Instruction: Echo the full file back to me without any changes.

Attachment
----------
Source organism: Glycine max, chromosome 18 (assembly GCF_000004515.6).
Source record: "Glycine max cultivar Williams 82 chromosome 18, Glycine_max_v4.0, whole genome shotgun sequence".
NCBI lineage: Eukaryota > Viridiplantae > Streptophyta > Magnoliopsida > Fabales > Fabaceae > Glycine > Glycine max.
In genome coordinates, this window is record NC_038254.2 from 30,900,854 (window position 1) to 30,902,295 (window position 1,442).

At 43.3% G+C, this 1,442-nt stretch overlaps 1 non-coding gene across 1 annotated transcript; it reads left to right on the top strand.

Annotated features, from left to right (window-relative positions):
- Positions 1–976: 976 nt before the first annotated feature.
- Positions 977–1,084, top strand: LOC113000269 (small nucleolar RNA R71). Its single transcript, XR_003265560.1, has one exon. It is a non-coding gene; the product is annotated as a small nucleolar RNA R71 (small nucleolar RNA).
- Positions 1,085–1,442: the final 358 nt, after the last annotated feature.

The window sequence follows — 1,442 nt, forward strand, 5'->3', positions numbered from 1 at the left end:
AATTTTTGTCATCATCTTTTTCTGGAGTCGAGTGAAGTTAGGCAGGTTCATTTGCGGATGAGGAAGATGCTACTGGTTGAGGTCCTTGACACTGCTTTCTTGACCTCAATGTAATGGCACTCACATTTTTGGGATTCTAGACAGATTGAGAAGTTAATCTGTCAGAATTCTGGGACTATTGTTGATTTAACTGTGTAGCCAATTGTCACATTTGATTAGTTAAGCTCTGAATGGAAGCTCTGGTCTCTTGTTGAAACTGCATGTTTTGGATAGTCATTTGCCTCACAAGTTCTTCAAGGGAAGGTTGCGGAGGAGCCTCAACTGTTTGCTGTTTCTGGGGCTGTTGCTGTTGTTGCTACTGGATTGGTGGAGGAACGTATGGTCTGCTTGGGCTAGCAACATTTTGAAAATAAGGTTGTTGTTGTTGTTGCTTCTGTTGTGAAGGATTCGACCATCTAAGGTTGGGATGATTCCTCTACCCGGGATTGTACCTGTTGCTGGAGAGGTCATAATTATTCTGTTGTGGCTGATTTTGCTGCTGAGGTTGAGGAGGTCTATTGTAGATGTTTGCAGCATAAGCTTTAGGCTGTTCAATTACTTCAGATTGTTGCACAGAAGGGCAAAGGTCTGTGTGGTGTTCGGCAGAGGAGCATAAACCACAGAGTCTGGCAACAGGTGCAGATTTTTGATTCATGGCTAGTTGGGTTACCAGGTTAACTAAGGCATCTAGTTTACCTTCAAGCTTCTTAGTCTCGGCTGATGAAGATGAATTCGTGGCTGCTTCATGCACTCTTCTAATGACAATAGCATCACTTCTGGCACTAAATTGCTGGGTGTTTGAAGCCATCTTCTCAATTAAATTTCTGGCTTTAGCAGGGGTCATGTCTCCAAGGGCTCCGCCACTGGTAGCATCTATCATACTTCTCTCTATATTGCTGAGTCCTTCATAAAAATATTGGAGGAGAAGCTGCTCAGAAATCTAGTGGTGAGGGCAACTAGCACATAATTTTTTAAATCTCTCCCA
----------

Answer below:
Source organism: Glycine max, chromosome 18 (assembly GCF_000004515.6).
Source record: "Glycine max cultivar Williams 82 chromosome 18, Glycine_max_v4.0, whole genome shotgun sequence".
NCBI lineage: Eukaryota > Viridiplantae > Streptophyta > Magnoliopsida > Fabales > Fabaceae > Glycine > Glycine max.
In genome coordinates, this window is record NC_038254.2 from 30,900,854 (window position 1) to 30,902,295 (window position 1,442).

At 43.3% G+C, this 1,442-nt stretch overlaps 1 non-coding gene across 1 annotated transcript; it reads left to right on the top strand.

Annotated features, from left to right (window-relative positions):
- Positions 1–976: 976 nt before the first annotated feature.
- Positions 977–1,084, top strand: LOC113000269 (small nucleolar RNA R71). Its single transcript, XR_003265560.1, has one exon. It is a non-coding gene; the product is annotated as a small nucleolar RNA R71 (small nucleolar RNA).
- Positions 1,085–1,442: the final 358 nt, after the last annotated feature.

The window sequence follows — 1,442 nt, forward strand, 5'->3', positions numbered from 1 at the left end:
AATTTTTGTCATCATCTTTTTCTGGAGTCGAGTGAAGTTAGGCAGGTTCATTTGCGGATGAGGAAGATGCTACTGGTTGAGGTCCTTGACACTGCTTTCTTGACCTCAATGTAATGGCACTCACATTTTTGGGATTCTAGACAGATTGAGAAGTTAATCTGTCAGAATTCTGGGACTATTGTTGATTTAACTGTGTAGCCAATTGTCACATTTGATTAGTTAAGCTCTGAATGGAAGCTCTGGTCTCTTGTTGAAACTGCATGTTTTGGATAGTCATTTGCCTCACAAGTTCTTCAAGGGAAGGTTGCGGAGGAGCCTCAACTGTTTGCTGTTTCTGGGGCTGTTGCTGTTGTTGCTACTGGATTGGTGGAGGAACGTATGGTCTGCTTGGGCTAGCAACATTTTGAAAATAAGGTTGTTGTTGTTGTTGCTTCTGTTGTGAAGGATTCGACCATCTAAGGTTGGGATGATTCCTCTACCCGGGATTGTACCTGTTGCTGGAGAGGTCATAATTATTCTGTTGTGGCTGATTTTGCTGCTGAGGTTGAGGAGGTCTATTGTAGATGTTTGCAGCATAAGCTTTAGGCTGTTCAATTACTTCAGATTGTTGCACAGAAGGGCAAAGGTCTGTGTGGTGTTCGGCAGAGGAGCATAAACCACAGAGTCTGGCAACAGGTGCAGATTTTTGATTCATGGCTAGTTGGGTTACCAGGTTAACTAAGGCATCTAGTTTACCTTCAAGCTTCTTAGTCTCGGCTGATGAAGATGAATTCGTGGCTGCTTCATGCACTCTTCTAATGACAATAGCATCACTTCTGGCACTAAATTGCTGGGTGTTTGAAGCCATCTTCTCAATTAAATTTCTGGCTTTAGCAGGGGTCATGTCTCCAAGGGCTCCGCCACTGGTAGCATCTATCATACTTCTCTCTATATTGCTGAGTCCTTCATAAAAATATTGGAGGAGAAGCTGCTCAGAAATCTAGTGGTGAGGGCAACTAGCACATAATTTTTTAAATCTCTCCCA